Detroit grew during the early 20th century thanks to the “Great Migration” — people from the rural South seeking better jobs and better schools in the urban North. But the same aspirations that lured them into the city in earlier generations are driving them out of it today.
During the past 40 years, Detroit has lost three-quarters of a million residents. “White flight” accounted for much of the drop in the early years, but the city’s population has contracted by more than 80,000 people in the last decade, and this exodus has a different cause. Kurt Metzger, research director of the Center for Urban Studies at Wayne State University, told the Detroit Free Press:
The city's losing middle- and upper-middle-income black families who can't stay in the city… and have problems with services and worry about schools. … They're voting with their feet. They've stayed a long time, they've fought the battle and now … they're moving to the suburbs.
Call it the Great Emigration. If people are the lifeblood of a city, then Detroit is bleeding to death. Staunching the flow will require a dramatic improvement in the city’s schools.
Five years ago, Gov. John Engler and the Legislature tried to push through such an improvement by taking over the district’s school board and authorizing the mayor to appoint a new one. That effort failed, and after the overwhelming defeat of Proposal E last November, the board takeover will soon be just a footnote in Detroit Public Schools history.
We shouldn’t be surprised. Before 1949, school district finances were handled by the mayor and the city council, and the system was plagued with mismanagement then, too. Detroit subsequently had an elected school board for the entire second half of the 20th century – a period not known for strong student performance or high graduation rates. That’s why so many parents left, and why so many more are still leaving.
Detroit has tried seating a school board both ways, and its own history proves that switching between elected and appointed public school governance is a pointless, cosmetic change. Many Detroiters complained that the school “takeover” took power out of their hands, but the only power they ever had was to put different faces behind the table at school board meetings. What good, ultimately, is that? It certainly doesn’t let parents take their kids out of failing classrooms or schools and move them into better ones.
For parents to have real power they need real choice. They won’t get it from reshuffling the school board, and it isn’t going to be offered to them by bureaucrats or union leaders, either. Several weeks ago, three would-be leaders of the Detroit Federation of Teachers laid out their education agenda: rescind planned layoffs and school closings; “dramatically lower the class size in all grades”; reopen schools and rehire employees (though district figures show that nearly a quarter of the pupils have left the system since 1996); and demand that state government pay for all of the above.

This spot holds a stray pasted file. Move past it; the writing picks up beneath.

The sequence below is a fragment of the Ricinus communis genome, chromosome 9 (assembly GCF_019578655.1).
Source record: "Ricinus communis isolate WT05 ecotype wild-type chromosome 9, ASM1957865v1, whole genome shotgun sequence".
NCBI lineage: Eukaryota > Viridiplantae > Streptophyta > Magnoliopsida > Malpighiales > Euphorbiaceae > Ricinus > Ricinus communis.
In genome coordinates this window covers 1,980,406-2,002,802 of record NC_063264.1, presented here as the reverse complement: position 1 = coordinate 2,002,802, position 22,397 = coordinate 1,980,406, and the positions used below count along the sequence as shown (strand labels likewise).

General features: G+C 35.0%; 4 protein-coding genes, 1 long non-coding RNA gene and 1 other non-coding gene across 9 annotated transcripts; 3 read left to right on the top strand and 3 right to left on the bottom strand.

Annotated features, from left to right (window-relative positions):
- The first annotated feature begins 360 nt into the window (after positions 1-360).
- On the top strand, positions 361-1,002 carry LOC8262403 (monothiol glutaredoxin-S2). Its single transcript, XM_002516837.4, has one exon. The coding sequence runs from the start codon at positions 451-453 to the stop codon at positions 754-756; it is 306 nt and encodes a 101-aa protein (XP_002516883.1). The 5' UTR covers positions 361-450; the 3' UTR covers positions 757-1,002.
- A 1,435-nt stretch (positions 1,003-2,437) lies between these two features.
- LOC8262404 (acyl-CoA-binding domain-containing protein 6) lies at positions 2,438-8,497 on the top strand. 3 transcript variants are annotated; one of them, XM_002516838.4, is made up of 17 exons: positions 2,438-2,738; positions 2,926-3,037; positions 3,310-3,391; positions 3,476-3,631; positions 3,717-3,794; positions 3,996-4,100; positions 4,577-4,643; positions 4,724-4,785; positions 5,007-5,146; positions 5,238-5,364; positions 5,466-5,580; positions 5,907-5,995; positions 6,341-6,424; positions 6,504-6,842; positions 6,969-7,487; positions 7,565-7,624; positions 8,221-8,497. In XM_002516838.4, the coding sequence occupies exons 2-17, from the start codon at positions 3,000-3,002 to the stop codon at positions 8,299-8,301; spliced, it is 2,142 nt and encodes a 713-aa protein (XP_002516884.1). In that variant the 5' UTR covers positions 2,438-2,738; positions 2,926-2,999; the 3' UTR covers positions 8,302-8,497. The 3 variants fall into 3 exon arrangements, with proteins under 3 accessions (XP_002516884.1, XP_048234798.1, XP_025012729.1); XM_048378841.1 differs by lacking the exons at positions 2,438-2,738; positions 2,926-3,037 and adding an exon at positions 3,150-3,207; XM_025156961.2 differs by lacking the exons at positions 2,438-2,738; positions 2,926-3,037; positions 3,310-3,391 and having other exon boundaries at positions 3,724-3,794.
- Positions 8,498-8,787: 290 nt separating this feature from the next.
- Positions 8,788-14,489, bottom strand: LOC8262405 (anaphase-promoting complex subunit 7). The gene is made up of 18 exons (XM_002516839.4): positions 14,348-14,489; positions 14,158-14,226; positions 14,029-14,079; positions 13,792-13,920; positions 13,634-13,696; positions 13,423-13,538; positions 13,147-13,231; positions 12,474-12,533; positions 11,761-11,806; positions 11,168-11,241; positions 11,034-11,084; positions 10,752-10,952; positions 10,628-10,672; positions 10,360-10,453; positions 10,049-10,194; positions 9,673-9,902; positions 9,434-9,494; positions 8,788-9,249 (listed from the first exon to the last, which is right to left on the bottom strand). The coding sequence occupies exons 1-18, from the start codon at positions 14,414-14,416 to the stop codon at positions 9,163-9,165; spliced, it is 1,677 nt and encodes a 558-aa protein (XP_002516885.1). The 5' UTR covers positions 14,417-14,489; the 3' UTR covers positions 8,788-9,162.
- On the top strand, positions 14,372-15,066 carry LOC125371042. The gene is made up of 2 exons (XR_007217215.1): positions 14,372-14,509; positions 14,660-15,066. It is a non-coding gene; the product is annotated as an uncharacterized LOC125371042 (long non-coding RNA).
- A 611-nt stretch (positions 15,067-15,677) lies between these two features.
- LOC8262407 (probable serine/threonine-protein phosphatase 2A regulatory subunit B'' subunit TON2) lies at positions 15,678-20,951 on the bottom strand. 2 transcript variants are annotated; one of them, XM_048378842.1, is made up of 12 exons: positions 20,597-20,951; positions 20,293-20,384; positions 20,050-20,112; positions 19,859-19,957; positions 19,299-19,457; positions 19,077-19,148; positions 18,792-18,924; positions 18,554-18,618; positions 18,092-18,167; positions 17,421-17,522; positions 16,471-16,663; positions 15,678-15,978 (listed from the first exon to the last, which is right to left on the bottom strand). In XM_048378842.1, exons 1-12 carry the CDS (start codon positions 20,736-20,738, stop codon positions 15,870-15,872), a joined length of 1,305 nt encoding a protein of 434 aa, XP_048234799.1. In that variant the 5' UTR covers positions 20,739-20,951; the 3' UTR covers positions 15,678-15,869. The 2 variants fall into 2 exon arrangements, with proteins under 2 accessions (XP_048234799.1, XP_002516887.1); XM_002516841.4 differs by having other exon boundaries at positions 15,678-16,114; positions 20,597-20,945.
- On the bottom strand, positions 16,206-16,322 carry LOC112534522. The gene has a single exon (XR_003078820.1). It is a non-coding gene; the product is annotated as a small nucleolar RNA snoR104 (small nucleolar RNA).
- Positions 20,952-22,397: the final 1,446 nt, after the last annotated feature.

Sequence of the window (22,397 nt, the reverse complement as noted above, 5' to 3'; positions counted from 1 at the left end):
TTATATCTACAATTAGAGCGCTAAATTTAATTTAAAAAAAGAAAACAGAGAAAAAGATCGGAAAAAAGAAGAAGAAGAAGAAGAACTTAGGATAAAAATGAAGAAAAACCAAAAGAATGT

Even if this implausible scenario came to pass, its main beneficiary would be the union, not the kids.
And don’t expect lawmakers or the business community to lead the charge for parental empowerment in Detroit schools, either. They’ve both been slapped down in that effort before.
No, it’s up to Detroiters this time.
If Detroit parents really want to take back control of their children’s education, they have a couple of options. The first is to demand that state legislators enact a bill empowering every family with the money to choose their child’s school, public or private. If the demand clearly came from the community, traditional opposition by the Legislature’s union-backed education caucus would likely fracture, allowing a real chance at success.
Alternately, community leaders could band together and convince businesses to support a private, need-based tuition scholarship fund. They could point out that it makes more sense to give children access to a decent education while they are in school than to pay for retraining or unemployment benefits after-the-fact.
Whatever the route, the goal is to put Detroit parents in charge of their own children’s education by giving them control of the purse strings. When that happens, with all the direct and indirect benefits that will flow from it, parents will finally have a reason to stay in the city instead of leave it. The Great Migration will have paid off — and the Great Emigration might end.
Andrew J. Coulson is senior fellow in education policy for the Mackinac Center for Public Policy, a research and educational institute headquartered in Midland, Mich. Permission to reprint in whole or in part is hereby granted, provided that the author and the Center are properly cited.